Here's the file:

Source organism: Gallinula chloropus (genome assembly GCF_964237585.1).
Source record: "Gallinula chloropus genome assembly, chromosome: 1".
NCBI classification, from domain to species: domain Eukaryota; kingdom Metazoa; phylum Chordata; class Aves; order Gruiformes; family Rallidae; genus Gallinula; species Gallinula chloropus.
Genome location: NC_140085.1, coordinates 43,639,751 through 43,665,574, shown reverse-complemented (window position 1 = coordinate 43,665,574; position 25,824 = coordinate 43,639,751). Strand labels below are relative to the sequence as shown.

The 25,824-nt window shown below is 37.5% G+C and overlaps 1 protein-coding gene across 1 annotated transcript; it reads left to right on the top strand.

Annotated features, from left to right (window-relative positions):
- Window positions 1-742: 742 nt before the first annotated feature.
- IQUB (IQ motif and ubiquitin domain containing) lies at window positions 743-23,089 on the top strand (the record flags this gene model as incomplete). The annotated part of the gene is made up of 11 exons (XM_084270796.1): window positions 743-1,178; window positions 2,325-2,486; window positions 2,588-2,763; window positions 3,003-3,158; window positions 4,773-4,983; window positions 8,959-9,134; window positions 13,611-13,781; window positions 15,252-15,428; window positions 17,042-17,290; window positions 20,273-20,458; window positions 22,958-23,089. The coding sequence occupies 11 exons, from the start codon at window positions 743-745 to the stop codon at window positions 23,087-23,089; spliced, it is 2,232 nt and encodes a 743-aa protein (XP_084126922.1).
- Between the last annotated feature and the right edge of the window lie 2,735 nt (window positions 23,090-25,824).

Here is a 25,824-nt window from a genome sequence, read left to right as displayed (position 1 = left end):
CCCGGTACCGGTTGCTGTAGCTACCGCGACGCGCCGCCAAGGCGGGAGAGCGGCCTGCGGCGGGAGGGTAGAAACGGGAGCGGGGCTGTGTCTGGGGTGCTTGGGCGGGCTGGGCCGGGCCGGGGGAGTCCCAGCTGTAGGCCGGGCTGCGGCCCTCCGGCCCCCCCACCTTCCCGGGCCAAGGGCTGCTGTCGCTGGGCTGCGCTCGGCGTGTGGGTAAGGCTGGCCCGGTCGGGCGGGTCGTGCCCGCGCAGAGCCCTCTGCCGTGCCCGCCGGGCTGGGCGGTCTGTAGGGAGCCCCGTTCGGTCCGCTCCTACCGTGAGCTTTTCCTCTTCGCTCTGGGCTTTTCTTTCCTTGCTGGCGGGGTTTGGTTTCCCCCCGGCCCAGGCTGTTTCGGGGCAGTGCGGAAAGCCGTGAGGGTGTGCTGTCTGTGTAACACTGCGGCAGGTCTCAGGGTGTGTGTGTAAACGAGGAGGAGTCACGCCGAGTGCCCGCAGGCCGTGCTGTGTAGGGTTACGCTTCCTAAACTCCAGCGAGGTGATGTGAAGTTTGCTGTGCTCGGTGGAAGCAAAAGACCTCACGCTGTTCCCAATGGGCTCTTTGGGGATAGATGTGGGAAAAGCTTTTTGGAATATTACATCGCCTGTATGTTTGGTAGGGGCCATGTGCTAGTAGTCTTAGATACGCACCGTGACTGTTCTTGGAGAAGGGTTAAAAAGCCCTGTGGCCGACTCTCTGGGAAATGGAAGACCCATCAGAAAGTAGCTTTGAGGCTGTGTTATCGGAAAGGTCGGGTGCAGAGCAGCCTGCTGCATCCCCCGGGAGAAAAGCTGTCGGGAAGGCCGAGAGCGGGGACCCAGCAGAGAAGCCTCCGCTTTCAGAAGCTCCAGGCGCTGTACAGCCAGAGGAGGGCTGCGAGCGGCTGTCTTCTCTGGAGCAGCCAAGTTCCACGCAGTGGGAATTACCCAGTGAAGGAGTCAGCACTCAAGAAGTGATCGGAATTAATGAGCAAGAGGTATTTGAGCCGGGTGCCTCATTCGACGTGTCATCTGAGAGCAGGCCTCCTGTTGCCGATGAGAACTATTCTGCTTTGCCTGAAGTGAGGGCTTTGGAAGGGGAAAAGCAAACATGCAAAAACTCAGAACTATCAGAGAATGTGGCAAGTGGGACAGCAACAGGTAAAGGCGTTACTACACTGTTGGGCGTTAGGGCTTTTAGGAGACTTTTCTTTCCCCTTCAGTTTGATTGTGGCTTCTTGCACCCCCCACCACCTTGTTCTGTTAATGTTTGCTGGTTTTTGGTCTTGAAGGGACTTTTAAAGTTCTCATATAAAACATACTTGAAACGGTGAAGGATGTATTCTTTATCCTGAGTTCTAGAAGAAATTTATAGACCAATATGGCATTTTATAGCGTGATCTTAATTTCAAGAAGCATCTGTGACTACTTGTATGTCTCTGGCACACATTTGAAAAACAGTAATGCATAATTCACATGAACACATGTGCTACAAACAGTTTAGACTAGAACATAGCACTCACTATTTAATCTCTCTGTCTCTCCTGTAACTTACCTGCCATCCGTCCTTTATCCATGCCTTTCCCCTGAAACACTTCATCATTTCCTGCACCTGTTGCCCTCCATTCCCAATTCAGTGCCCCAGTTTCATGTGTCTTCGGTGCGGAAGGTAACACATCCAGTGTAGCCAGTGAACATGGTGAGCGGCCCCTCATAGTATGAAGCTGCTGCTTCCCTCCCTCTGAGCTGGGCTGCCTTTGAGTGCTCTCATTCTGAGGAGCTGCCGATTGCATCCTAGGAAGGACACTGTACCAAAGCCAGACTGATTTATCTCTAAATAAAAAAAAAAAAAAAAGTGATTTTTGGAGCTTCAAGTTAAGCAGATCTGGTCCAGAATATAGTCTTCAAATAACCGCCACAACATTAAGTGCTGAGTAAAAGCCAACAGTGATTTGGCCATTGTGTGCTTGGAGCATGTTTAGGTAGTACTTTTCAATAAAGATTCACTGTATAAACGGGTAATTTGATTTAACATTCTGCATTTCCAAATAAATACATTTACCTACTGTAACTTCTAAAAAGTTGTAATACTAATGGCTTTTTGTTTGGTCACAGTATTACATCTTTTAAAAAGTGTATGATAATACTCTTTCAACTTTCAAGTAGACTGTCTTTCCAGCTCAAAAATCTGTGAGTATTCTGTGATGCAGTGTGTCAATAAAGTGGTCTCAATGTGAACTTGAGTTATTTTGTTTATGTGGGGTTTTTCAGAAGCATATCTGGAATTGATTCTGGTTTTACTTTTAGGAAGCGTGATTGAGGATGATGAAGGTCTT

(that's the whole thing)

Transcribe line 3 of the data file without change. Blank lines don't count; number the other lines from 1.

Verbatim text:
NCBI classification, from domain to species: domain Eukaryota; kingdom Metazoa; phylum Chordata; class Aves; order Gruiformes; family Rallidae; genus Gallinula; species Gallinula chloropus.